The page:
“‘The iPod and iTunes store are a shining light at a very bleak time in the industry,’ Cary Sherman, president of the Record Industry Association of America (RIAA) said recently,’ Jon Newton writes for TechNewsWorld. “Apple’s ‘success,’ due almost entirely to non-stop PR and the ever-faithful mainstream media, gives the entirely false impression that there’s a corporate online music business and that music lovers are thronging to it.”
“As a friend who spends his days watching the music industry said this morning, ‘had the journalists seized … on the new Napster (for instance) as the ‘success story,’ the effect would have been the same. It’s the media who need a music industry comeback story, and Apple came along at the right time with a cool-looking Walkman. The iTunes store just got swept along in the wave. And perhaps Apple is really just the beneficiary of all the breathless praise,'” Newton writes. “True. But the ‘breathless praise’ generated a continuing flood of mainstream media stories and articles which, en masse, are supporting the Big Music fallacy that there’s a successful corporate online music market.”
Newton writes, “There’s no doubt that one of these days, there will be one. But not yet. Not by a long shot. That Apple has sold 125 million tracks since it introduced iTunes is headlined around the world as a major triumph. But it’s taken since September, 2003, for Apple to achieve this, while in the real world of online music, something in the order of 16 billion files moved from computer to computer via the P2P networks in the same time frame.”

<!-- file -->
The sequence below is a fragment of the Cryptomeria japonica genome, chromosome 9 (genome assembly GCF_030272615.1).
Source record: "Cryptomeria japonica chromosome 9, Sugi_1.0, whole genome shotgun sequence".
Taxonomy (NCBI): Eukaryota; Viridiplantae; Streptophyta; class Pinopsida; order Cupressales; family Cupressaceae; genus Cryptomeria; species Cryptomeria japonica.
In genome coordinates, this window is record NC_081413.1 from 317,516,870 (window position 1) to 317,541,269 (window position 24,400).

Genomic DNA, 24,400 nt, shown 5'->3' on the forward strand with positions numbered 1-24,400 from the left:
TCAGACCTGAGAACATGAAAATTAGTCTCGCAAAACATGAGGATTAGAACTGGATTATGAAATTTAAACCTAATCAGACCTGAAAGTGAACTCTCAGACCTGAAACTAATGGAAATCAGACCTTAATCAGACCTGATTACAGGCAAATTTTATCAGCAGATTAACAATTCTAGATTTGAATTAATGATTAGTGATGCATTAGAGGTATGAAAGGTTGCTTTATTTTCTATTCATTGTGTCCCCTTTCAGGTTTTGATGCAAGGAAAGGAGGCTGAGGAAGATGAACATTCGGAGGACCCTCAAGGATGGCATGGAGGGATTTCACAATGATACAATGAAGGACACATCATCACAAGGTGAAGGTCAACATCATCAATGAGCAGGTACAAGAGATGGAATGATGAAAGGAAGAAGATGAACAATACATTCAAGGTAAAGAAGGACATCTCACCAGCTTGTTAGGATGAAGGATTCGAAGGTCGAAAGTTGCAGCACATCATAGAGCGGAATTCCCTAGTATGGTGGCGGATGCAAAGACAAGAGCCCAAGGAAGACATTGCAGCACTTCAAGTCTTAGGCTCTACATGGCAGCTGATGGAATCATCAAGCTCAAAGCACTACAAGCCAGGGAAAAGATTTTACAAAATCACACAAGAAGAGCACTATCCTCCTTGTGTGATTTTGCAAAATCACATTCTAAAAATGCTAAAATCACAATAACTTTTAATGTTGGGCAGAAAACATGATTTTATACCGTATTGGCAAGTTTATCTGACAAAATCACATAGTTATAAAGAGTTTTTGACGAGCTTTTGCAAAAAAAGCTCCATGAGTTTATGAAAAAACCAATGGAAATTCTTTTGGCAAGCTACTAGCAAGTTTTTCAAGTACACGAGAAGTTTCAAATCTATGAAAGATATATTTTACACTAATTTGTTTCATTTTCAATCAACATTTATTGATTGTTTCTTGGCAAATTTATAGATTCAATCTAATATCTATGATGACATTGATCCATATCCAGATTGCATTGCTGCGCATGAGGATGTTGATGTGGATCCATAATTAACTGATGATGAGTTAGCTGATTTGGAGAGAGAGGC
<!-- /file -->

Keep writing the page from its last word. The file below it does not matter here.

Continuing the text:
Full article here.
MacDailyNews Take: To ignore the quality of the iTunes Music Store (iTMS) experience and attribute its success entirely to good timing and a receptive media is disingenuous, at best. iTMS’s sales are growing with each passing day; it will not take over a year for Apple to sell their next 125 million songs. Even before opening nine additional iTMS outlets last week, Apple was projecting sales at a rate of over 200 million songs per year. Lastly, Apple’s iPod is much more than a “cool-looking Walkman,” as anyone who’s ever used one knows.
Some people are in love with stealing and/or have utopian delusions, but have never explained coherently how great music will get created if there is no economic reward for talented artists. Talented people will eschew the medium of music and choose to apply their talents to some other medium that can’t be stolen and traded by thieves. And the quality of music will decline even more as the talent evaporates from the parched-by-p2p landscape. Don’t steal music.
Jon Newton, a TechNewsWorld columnist, founded and runs p2pnet.net, a daily peer-to-peer and digital media news site focused on issues surrounding file-sharing, the entertainment industry and distributed computing.